|1. Feather Moon|
|3. Hope on Fire|
|5. Mission Street|
|6. My Medea|
|7. Shasta (Carrie's Song)|
|8. Homecoming (Walter's Song)|
|9. Anna Rose|
|11. The Atheist Christmas Carol|
|12. [Untitled Hidden Track]|
By the time San Francisco-based singer/songwriter/pianist Vienna Teng, 26, quit her full-time software engineering job at Cisco Systems in 2002, she had signed with independent label Virt Records and was preparing for her full-length CD release, "Waking Hour." She was soon opening for such artists as Shawn Colvin and Joan Osborne. With her graceful melodies and evocative lyrics, Vienna has garnered critical acclaim and a rapidly growing legion of fans throughout the world. Her days are now filled with interviews and sold-out performances. Needless to say, it has been an abrupt shift from her cubicle days.
Vienna began taking piano lessons at age 5, studying classical composers like Bach and Chopin. Far from being pressured into studying music, however, Vienna asked for piano lessons on her own. While she delved fully into classical works, leading her to even take on the name of Vienna after the Austrian city of composers, she was drawn more to the act of improvisation, and in expressing the ideas that were emerging in her own imagination. She wrote her first song at age 6, and had an albums worth of instrumentals composed by age 16.
Vienna has returned with her sophomore release, "Warm Strangers," a diverse collection of lush, melodic songs, incorporating Vienna's classical background and folk sensibilities within a contemporary pop framework. Whereas "Waking Hour," written during the high school and college years, was mostly autobiographical, "Warm Strangers" marks Vienna's bold leap into fiction. Orchestral and acoustic landscapes, using everything from string quartets to slide guitars, provide an inviting sonic backdrop for her short stories of love, death, struggle and hope. In describing "Warm Strangers," Vienna notes, "We pass through each other's lives so briefly that it's easy to think of the people around us as mere objects, cold and removed. Writing songs is my way of breathing warmth into them. Attempting to tell their stories, however fictitious the results, reminds me of our common humanity."
I recall objecting to some of the percussion, notably on
"Harbor". That was probably at least a little unfair, comparing a solo
piano performance on NPR to an album version...you know how people
are, when things are different from what they expect, they don't like
it at first. I'm here to tell you, I take it back! This album (and
"Waking Hour") are fantastic from start to finish. Sometimes it takes
a bit for thing to penetrate my skull. I loved them both right off,
but now...I can't say enough about these CD's, or about
Vienna. Beautiful. Compelling. Fantastic!
Standout tracks are hard to pin down, because they all really have
something unique to offer. However, I really think "Homecoming" is my
favorite--if I had to pick. Something about how she gets into the main
character's head on that one, a lot of things. "Passage" will probably
haunt you for a while, as it should--I really think she hit what she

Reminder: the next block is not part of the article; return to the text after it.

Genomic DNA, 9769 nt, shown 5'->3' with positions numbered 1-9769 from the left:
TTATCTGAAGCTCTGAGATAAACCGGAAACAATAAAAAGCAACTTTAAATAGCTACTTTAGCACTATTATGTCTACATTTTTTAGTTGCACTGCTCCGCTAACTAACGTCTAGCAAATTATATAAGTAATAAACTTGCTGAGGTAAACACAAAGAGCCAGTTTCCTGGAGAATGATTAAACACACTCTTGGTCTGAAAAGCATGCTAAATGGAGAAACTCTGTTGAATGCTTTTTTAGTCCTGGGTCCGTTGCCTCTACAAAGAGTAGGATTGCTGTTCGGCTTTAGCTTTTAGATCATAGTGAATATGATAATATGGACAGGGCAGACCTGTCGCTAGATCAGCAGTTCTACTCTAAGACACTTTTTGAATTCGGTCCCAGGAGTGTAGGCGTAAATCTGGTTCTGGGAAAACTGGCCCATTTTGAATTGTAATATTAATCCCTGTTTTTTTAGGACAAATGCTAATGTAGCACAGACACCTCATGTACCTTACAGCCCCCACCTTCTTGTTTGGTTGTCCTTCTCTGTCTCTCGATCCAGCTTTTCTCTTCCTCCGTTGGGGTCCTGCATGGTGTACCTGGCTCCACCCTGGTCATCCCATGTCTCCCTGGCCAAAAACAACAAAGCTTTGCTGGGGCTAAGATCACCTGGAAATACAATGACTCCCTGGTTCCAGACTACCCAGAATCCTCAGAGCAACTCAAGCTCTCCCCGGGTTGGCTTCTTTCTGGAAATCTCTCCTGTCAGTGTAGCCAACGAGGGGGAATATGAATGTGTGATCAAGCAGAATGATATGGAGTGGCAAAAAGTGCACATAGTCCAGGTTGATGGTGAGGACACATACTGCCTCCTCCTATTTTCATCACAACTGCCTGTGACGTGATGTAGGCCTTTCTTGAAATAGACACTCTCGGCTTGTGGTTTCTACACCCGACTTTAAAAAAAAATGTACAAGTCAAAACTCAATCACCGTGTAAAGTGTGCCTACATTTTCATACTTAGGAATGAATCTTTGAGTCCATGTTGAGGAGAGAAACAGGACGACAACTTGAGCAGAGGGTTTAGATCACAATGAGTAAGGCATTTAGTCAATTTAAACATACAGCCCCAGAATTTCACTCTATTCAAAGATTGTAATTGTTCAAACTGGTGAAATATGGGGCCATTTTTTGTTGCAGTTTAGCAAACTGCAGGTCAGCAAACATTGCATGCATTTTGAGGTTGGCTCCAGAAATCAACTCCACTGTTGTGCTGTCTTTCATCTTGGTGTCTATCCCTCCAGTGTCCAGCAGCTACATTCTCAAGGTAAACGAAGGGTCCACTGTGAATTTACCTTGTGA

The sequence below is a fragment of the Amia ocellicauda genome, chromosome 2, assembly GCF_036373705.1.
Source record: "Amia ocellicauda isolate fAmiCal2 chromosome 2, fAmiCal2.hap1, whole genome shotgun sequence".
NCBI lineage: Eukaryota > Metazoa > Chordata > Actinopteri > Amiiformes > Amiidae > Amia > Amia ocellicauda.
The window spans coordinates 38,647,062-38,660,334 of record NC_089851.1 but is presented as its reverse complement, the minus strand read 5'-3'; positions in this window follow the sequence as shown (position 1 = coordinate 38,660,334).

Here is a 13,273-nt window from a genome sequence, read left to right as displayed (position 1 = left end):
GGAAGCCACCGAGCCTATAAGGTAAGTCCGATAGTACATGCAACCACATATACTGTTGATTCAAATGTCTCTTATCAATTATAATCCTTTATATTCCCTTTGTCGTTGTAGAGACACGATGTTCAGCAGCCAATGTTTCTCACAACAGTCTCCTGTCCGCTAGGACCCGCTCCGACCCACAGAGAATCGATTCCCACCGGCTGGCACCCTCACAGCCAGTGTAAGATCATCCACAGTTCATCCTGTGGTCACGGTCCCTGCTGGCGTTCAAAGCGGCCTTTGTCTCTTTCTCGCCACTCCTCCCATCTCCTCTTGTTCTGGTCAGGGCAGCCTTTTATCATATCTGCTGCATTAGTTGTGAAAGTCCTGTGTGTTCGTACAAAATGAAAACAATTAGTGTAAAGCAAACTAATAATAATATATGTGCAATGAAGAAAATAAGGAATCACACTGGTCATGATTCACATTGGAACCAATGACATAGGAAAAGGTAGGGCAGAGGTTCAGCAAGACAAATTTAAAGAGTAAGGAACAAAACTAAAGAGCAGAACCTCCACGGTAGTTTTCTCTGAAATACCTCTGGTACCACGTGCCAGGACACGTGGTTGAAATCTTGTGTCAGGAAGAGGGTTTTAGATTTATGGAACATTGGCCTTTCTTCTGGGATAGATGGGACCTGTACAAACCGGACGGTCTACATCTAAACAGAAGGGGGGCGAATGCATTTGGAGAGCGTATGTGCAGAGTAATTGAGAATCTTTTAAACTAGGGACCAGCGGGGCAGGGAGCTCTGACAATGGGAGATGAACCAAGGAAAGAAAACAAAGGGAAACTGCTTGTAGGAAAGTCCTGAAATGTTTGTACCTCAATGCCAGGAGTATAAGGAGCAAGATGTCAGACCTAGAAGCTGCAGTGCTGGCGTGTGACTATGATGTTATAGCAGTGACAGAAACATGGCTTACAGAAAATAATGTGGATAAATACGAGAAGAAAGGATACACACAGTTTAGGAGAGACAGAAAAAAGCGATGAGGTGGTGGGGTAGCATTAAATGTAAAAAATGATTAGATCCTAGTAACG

was going for on that one.
Anyway, everything wonderful I've said about this CD (and everyone
else, too) I stand behind completely. Run, don't walk, and get
it. Something else you should know; when I first get a CD, I obsess
over it. I play it daily, constantly, learn it forwards and backwrds,
whatever. For weeks. Until everyone at my house (that's my wife, the
cats, and the dogs) is probably thoroughly sick of my obsession! Well,
I'm here to tell you. I'm still obsessing over these two, four months
later. Fortunately, everyone else in the house seems to like them,
"Warm Strangers" is a decent follow-up to her debut, but it doesn't have the same range of intensity she show-cased in her first album. In many ways "Warm Strangers" sounds more like a solo attempt, with most of the focus on Vienna's piano and singing. Perhaps this is due to the subtle changes in the band line-up (the electric guitarist and percussionist from the 1st album are absent) or maybe it's the change in mixing & production personnel. Whatever the reason, I find "Warm Strangers" a good album, but it pales in comparison to "Waking Hour".
AIM - idioteque182
There is an emotional intensity here that I find extraordinarily appealing. I heard it said that while we'll always remember those we laugh with; we can never forget those we have cried with. I have shed some warm, enriching and human tears with Vienna's music as those strangers have become warm friends.
From my perspective, there are five standout tracks on the CD:
Mission Street, Passage, and The Atheist's Christmas Carol for their lyrics
Harbor and Hope on Fire for their musical accessibility.
Since I live in the Bay Area of California, Mission Street is my sentimental favorite. I can almost hear the Hispanic street sounds that Teng alludes to, and the introspective musing sounds right in line with the drift of thought you might indulge in while cradling a warm cup of tea or coffee in your hands, looking out the window of a restaurant or coffee shop. And as another reviewer noted, the spare use of a muted trumpet at just the right times is a thing of beauty.
The Atheist's Christmas Carol's sentiments are spiritual without being religious, focusing on the healing that we can all give to each other at an otherwise bleak time of year. On the second listen, I felt tears well up.
Passage, an a cappella reflection of the lives of those most dear to you after death, both soon and a long time after, is a fresh and daring approach to a topic many consider in their bleak moments. What sat me back in my chair was the look four years and decades after a death. Most of the people I know who've thought about what would happen to loved ones after they die consider only the near-term impact. The vision of people incompletely patching up their lives rocked me.Read more ›